A new study out of Western University is shining the light on a problem facing Intensive Care Unit (ICU) patients and issues when it comes to cognitive function.

It’s a concerning health issue that Lawson Health Research Institute scientist Marat Slessarev fears has being going undetected.

“Patients who stay in the intensive care unit for non-brain injuries issues...actually sustain impairment of brain function.”

Led by a team of Western and Lawson researchers, a new study shows ICU patients are likely leaving the hospital after recovery with undiagnosed cognitive impairments.

“Patients, including their family members or caregivers don’t always recognize that this is an issue especially since direct brain injury wasn’t involved”, says Dr. Kimia Honarmand from the Schulich School of Medicine and Dentistry.

The discovery was made by using online tests developed at Western to detect cognitive deficits in patients who have spent time in the ICU.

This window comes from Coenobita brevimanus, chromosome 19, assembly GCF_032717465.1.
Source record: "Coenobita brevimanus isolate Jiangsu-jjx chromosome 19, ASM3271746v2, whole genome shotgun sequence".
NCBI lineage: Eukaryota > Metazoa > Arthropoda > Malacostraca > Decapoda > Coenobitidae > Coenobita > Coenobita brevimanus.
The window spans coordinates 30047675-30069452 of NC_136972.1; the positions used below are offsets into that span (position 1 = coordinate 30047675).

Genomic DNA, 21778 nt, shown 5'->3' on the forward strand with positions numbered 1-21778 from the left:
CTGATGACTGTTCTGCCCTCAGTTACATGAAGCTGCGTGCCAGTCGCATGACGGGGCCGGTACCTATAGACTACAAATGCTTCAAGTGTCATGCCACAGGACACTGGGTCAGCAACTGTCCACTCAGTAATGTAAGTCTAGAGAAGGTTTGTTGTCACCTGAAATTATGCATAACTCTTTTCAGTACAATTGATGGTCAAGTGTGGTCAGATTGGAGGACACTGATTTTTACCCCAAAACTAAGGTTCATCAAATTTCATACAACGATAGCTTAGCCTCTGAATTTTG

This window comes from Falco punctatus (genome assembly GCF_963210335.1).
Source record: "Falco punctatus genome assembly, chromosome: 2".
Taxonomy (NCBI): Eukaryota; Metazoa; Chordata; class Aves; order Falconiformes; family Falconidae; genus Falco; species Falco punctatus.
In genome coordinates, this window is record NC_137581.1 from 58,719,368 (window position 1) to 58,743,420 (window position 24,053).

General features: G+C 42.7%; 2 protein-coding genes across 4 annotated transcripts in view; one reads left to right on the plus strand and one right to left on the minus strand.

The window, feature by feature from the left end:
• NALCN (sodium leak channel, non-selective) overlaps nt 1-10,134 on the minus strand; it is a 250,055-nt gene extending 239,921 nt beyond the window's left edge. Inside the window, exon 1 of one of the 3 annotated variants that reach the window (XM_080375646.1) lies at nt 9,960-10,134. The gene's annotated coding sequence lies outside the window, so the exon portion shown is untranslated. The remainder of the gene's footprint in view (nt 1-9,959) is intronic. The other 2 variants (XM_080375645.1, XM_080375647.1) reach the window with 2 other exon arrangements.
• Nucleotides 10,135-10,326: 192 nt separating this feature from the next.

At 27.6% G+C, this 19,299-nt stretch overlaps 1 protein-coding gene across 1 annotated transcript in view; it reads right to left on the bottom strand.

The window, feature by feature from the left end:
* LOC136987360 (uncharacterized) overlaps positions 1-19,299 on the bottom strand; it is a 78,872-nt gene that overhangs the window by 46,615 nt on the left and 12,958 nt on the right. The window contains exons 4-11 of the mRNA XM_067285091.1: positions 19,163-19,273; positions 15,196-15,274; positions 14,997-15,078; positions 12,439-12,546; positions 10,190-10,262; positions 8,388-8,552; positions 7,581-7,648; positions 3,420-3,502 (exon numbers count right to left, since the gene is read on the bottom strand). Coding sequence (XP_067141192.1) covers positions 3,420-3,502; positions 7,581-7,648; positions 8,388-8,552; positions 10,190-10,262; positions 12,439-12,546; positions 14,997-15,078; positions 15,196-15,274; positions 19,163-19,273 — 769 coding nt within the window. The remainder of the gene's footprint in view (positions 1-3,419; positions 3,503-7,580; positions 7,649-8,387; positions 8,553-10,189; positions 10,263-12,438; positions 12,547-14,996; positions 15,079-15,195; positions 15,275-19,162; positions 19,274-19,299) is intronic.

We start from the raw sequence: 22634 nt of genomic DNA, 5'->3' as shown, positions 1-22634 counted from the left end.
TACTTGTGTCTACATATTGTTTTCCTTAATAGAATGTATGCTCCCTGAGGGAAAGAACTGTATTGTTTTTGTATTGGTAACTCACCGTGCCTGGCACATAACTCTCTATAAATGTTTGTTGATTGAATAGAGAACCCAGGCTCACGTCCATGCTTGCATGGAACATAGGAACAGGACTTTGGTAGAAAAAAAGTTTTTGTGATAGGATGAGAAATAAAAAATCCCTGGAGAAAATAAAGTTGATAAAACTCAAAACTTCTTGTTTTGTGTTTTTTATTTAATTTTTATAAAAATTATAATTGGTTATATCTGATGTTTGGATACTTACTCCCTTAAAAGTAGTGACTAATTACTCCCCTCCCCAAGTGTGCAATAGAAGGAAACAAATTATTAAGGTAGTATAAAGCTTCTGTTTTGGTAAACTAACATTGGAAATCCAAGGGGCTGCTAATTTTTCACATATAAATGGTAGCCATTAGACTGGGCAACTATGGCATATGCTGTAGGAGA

Slessarev says, “It can actually tell us which specific domain of cognition was impaired. Is it attention? Is it memory? Is it decision-making?”

Twenty recovering ICU patients at the London Health Sciences Centre that had no prior cognitive impairments took part in the study.

All the patients were found to have impairment, which can cause significant issues when the recovering patient tries to go back to living a normal life.

“They could be affected in their ability to go back to the place of work, go back to employment and if they do go back to employment they may have difficulty performing the tasks they used to perform,” says Honarmand.

The research team plans to take these findings and conduct follow-up studies, as well as work with these patients on recovery options.